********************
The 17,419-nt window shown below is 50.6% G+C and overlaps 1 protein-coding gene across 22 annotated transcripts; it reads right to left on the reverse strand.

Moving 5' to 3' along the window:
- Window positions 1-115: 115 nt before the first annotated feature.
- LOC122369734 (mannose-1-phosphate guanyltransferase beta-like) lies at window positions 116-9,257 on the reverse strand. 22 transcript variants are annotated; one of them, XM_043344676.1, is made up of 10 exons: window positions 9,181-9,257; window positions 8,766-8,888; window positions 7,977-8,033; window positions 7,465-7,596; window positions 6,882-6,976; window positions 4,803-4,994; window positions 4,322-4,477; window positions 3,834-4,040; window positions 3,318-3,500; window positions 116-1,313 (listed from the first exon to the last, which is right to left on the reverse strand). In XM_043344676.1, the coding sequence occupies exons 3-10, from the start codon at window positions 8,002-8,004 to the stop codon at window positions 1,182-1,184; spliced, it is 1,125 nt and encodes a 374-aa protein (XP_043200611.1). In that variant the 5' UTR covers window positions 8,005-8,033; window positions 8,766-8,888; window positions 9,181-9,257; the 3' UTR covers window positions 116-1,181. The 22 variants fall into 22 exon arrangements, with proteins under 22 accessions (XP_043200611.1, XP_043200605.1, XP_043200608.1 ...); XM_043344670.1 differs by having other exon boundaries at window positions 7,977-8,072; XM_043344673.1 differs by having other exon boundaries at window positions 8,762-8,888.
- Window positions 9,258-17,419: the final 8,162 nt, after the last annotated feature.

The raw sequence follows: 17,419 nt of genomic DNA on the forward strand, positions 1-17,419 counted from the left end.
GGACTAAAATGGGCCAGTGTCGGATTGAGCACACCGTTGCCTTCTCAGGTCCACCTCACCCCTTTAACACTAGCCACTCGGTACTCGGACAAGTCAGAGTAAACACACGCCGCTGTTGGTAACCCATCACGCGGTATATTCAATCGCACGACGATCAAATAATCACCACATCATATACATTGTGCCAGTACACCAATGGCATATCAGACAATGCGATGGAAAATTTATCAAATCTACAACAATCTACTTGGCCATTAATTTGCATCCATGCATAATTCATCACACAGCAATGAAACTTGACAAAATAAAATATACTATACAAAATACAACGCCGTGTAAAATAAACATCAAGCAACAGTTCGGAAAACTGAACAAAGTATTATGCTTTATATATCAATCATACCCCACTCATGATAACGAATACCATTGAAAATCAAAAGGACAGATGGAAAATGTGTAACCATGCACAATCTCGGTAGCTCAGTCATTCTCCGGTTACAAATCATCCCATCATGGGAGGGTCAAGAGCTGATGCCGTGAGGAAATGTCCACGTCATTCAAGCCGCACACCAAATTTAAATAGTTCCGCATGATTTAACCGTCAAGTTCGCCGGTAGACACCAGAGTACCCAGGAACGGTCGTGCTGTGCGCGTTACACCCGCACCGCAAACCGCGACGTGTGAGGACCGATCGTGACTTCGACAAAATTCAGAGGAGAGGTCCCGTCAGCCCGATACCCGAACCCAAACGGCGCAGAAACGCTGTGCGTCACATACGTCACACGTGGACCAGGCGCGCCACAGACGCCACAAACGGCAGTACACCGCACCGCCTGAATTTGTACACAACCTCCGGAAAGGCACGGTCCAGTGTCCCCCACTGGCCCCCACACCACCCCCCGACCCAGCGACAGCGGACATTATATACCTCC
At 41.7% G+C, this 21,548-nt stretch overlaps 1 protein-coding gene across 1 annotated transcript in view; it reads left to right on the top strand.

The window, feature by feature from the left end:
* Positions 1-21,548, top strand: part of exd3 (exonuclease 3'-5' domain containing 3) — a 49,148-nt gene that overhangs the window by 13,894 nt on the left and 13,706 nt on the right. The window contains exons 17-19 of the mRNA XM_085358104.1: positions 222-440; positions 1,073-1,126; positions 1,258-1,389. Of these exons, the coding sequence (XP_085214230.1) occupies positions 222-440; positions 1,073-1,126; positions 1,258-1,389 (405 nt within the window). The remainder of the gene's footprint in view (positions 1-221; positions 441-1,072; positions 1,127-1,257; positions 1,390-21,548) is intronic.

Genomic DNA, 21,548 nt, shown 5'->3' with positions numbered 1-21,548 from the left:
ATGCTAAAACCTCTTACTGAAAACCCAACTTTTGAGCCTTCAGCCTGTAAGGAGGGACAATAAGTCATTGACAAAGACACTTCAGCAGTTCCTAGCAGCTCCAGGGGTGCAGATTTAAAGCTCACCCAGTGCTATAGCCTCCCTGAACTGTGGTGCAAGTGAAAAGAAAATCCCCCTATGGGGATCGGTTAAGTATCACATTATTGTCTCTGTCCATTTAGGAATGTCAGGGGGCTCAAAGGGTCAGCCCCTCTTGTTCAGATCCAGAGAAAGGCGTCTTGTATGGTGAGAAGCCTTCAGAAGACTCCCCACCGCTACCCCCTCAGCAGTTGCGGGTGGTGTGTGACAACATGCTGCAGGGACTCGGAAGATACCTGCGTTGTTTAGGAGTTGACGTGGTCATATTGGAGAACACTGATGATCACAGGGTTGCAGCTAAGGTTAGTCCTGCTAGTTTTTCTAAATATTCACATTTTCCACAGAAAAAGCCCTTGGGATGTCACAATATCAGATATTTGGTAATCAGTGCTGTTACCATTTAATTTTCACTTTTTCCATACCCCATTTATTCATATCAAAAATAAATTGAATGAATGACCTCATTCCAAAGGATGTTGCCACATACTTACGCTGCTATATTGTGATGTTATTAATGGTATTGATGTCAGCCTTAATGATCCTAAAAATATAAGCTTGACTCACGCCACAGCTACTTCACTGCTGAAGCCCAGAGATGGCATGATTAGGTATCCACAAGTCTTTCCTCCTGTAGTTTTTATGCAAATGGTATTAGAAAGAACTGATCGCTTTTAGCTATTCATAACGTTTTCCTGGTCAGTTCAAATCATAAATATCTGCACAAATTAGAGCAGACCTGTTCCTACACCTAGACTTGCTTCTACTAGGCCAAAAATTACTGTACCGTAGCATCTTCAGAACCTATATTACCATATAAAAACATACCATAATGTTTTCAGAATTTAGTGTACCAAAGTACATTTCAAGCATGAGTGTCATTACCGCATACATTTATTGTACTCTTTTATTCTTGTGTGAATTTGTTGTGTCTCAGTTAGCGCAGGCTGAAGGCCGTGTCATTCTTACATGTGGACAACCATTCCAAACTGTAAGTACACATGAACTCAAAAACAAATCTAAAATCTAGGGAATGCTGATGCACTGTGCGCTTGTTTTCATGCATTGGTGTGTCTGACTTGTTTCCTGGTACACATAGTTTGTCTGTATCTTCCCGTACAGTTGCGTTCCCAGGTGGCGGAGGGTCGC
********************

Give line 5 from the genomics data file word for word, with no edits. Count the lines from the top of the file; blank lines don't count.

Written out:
- Window positions 9,258-17,419: the final 8,162 nt, after the last annotated feature.